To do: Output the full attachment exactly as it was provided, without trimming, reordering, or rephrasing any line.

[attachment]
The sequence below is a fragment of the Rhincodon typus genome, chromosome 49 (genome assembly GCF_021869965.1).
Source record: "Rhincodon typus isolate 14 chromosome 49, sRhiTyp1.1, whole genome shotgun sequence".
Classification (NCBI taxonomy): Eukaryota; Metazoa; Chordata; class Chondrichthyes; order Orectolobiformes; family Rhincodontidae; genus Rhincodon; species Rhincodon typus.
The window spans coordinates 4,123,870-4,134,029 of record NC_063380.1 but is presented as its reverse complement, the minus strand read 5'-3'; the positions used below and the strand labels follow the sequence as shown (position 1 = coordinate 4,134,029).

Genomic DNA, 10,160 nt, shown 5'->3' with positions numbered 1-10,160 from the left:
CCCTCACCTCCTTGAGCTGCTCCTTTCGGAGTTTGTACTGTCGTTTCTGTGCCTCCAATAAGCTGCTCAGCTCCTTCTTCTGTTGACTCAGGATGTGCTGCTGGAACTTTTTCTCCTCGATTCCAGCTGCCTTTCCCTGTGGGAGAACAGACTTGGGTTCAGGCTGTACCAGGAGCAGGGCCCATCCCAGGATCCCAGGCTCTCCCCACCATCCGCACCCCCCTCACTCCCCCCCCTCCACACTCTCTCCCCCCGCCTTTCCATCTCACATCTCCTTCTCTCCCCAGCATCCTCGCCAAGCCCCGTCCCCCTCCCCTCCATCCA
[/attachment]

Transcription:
The sequence below is a fragment of the Rhincodon typus genome, chromosome 49 (genome assembly GCF_021869965.1).
Source record: "Rhincodon typus isolate 14 chromosome 49, sRhiTyp1.1, whole genome shotgun sequence".
Classification (NCBI taxonomy): Eukaryota; Metazoa; Chordata; class Chondrichthyes; order Orectolobiformes; family Rhincodontidae; genus Rhincodon; species Rhincodon typus.
The window spans coordinates 4,123,870-4,134,029 of record NC_063380.1 but is presented as its reverse complement, the minus strand read 5'-3'; the positions used below and the strand labels follow the sequence as shown (position 1 = coordinate 4,134,029).

Genomic DNA, 10,160 nt, shown 5'->3' with positions numbered 1-10,160 from the left:
CCCTCACCTCCTTGAGCTGCTCCTTTCGGAGTTTGTACTGTCGTTTCTGTGCCTCCAATAAGCTGCTCAGCTCCTTCTTCTGTTGACTCAGGATGTGCTGCTGGAACTTTTTCTCCTCGATTCCAGCTGCCTTTCCCTGTGGGAGAACAGACTTGGGTTCAGGCTGTACCAGGAGCAGGGCCCATCCCAGGATCCCAGGCTCTCCCCACCATCCGCACCCCCCTCACTCCCCCCCCTCCACACTCTCTCCCCCCGCCTTTCCATCTCACATCTCCTTCTCTCCCCAGCATCCTCGCCAAGCCCCGTCCCCCTCCCCTCCATCCA